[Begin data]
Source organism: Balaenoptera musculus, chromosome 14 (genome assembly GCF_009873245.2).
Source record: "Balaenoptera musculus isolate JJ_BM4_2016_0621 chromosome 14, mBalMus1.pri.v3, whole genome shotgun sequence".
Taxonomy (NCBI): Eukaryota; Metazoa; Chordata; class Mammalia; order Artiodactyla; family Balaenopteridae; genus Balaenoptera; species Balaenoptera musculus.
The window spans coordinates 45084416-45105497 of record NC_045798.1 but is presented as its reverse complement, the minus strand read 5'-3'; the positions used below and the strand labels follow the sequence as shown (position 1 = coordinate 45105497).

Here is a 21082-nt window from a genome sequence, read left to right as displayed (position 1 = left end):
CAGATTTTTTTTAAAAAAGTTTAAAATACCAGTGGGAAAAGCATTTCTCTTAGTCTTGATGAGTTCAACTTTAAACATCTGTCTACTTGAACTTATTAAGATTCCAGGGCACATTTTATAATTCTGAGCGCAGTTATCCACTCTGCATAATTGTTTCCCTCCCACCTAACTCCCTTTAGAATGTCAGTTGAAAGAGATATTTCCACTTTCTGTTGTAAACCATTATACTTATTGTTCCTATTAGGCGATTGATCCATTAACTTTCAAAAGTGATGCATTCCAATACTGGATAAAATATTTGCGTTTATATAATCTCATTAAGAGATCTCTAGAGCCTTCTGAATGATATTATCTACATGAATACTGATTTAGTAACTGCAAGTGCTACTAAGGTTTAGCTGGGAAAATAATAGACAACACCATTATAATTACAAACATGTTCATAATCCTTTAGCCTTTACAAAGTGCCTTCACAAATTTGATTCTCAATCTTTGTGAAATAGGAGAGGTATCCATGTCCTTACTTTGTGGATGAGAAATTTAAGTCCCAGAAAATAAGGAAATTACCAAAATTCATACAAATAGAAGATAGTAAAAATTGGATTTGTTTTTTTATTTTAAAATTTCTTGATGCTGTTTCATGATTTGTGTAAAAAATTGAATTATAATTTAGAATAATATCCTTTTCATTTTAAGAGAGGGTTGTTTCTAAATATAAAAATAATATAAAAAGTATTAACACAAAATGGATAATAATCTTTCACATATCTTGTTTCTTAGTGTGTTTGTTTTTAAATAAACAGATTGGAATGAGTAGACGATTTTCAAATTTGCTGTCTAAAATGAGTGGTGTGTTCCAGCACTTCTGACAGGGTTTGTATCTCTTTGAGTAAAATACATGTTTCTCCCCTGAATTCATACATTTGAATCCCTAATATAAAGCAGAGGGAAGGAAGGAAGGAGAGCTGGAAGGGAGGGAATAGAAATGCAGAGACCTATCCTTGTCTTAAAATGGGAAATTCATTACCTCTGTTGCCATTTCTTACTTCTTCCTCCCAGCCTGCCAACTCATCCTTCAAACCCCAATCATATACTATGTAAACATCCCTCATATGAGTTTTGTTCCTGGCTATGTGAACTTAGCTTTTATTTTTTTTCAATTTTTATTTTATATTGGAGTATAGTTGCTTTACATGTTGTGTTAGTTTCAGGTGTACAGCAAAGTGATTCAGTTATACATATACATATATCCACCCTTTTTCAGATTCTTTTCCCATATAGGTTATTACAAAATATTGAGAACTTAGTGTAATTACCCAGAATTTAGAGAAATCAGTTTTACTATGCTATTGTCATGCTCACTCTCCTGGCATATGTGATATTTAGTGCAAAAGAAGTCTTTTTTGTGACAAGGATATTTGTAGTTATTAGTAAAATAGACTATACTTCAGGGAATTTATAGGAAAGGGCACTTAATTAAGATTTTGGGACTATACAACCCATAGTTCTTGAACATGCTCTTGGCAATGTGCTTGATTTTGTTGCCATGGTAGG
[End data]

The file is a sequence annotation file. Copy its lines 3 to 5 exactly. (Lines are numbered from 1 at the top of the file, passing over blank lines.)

Taxonomy (NCBI): Eukaryota; Metazoa; Chordata; class Mammalia; order Artiodactyla; family Balaenopteridae; genus Balaenoptera; species Balaenoptera musculus.
The window spans coordinates 45084416-45105497 of record NC_045798.1 but is presented as its reverse complement, the minus strand read 5'-3'; the positions used below and the strand labels follow the sequence as shown (position 1 = coordinate 45105497).

Here is a 21082-nt window from a genome sequence, read left to right as displayed (position 1 = left end):